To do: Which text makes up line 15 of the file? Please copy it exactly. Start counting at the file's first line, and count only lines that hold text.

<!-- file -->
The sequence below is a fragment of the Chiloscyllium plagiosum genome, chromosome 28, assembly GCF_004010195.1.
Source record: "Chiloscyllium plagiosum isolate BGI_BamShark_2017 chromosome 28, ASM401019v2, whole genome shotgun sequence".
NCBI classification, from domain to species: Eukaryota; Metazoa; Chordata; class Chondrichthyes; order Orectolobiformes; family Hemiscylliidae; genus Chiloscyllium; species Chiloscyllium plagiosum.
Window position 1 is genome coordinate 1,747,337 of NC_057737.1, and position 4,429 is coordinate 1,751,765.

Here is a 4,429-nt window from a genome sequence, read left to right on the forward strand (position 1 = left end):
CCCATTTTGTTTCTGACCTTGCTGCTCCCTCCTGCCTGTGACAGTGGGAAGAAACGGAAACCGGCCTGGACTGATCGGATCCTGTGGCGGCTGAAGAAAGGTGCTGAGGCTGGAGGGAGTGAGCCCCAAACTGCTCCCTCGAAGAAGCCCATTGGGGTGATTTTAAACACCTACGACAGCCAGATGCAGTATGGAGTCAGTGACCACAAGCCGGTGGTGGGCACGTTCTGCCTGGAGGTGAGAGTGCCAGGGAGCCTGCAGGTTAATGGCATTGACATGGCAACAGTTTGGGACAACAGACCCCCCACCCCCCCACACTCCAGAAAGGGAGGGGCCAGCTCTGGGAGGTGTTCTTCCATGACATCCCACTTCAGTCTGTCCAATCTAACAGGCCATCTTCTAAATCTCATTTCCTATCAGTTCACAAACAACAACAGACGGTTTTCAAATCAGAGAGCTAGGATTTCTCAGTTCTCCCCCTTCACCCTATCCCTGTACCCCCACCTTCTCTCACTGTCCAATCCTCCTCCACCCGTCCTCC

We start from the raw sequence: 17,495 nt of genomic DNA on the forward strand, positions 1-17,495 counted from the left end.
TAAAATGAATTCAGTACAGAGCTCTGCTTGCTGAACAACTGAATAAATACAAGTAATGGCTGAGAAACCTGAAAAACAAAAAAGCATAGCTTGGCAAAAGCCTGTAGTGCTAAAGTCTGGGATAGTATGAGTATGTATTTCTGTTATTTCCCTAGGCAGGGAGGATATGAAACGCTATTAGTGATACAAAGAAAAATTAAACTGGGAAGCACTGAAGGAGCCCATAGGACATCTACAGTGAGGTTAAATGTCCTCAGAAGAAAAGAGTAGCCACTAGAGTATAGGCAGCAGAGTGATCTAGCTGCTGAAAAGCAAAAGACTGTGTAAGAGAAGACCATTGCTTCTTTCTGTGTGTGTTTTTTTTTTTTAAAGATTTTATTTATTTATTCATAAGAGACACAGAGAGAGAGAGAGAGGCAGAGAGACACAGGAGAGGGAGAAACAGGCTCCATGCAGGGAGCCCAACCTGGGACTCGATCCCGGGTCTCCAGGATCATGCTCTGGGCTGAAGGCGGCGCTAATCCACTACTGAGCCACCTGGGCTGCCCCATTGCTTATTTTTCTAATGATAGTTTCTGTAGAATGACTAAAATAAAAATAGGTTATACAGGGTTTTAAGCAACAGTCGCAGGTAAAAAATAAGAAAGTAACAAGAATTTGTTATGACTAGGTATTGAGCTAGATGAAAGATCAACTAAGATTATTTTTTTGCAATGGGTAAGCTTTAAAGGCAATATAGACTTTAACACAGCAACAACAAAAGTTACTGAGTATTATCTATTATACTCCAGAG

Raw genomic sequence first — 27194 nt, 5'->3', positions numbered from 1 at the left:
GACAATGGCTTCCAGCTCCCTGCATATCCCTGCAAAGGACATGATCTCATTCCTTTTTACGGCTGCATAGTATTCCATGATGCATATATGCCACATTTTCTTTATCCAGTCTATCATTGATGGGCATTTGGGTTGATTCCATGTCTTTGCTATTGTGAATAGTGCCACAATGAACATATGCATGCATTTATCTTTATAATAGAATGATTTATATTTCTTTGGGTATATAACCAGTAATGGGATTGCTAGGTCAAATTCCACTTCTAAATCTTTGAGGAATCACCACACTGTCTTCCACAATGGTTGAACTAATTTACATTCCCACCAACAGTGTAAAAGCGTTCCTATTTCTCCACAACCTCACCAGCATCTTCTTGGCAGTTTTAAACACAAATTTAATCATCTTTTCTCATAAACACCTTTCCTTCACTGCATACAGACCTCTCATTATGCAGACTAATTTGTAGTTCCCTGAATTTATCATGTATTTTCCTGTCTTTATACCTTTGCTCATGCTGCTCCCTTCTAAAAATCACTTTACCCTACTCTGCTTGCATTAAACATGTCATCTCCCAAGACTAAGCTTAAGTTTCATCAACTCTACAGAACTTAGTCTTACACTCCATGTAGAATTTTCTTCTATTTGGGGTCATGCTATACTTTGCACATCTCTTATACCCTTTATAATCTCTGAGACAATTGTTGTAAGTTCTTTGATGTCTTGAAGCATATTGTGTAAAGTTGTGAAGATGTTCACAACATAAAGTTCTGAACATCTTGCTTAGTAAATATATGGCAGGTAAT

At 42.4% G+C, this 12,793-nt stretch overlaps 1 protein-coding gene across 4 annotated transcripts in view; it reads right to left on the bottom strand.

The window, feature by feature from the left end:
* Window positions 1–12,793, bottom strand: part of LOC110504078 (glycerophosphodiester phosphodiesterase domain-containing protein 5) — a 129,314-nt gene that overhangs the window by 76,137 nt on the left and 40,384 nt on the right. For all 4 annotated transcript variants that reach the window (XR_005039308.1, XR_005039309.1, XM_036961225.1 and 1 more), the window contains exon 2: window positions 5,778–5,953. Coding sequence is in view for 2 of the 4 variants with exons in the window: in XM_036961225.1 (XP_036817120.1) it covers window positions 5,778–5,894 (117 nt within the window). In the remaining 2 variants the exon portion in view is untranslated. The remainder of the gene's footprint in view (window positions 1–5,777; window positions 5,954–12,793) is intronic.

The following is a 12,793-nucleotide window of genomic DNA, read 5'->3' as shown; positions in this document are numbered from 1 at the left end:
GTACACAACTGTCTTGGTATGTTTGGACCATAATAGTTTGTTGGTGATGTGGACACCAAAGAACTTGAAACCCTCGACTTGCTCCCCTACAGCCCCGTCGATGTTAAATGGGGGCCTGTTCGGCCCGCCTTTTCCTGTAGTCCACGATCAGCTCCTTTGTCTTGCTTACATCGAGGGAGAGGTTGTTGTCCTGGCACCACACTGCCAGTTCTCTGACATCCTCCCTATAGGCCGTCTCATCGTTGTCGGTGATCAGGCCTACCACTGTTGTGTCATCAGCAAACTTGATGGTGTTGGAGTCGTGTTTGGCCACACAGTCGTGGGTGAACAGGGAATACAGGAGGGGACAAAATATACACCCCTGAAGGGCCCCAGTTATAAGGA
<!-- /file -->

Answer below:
GTACACAACTGTCTTGGTATGTTTGGACCATAATAGTTTGTTGGTGATGTGGACACCAAAGAACTTGAAACCCTCGACTTGCTCCCCTACAGCCCCGTCGATGTTAAATGGGGGCCTGTTCGGCCCGCCTTTTCCTGTAGTCCACGATCAGCTCCTTTGTCTTGCTTACATCGAGGGAGAGGTTGTTGTCCTGGCACCACACTGCCAGTTCTCTGACATCCTCCCTATAGGCCGTCTCATCGTTGTCGGTGATCAGGCCTACCACTGTTGTGTCATCAGCAAACTTGATGGTGTTGGAGTCGTGTTTGGCCACACAGTCGTGGGTGAACAGGGAATACAGGAGGGGACAAAATATACACCCCTGAAGGGCCCCAGTTATAAGGA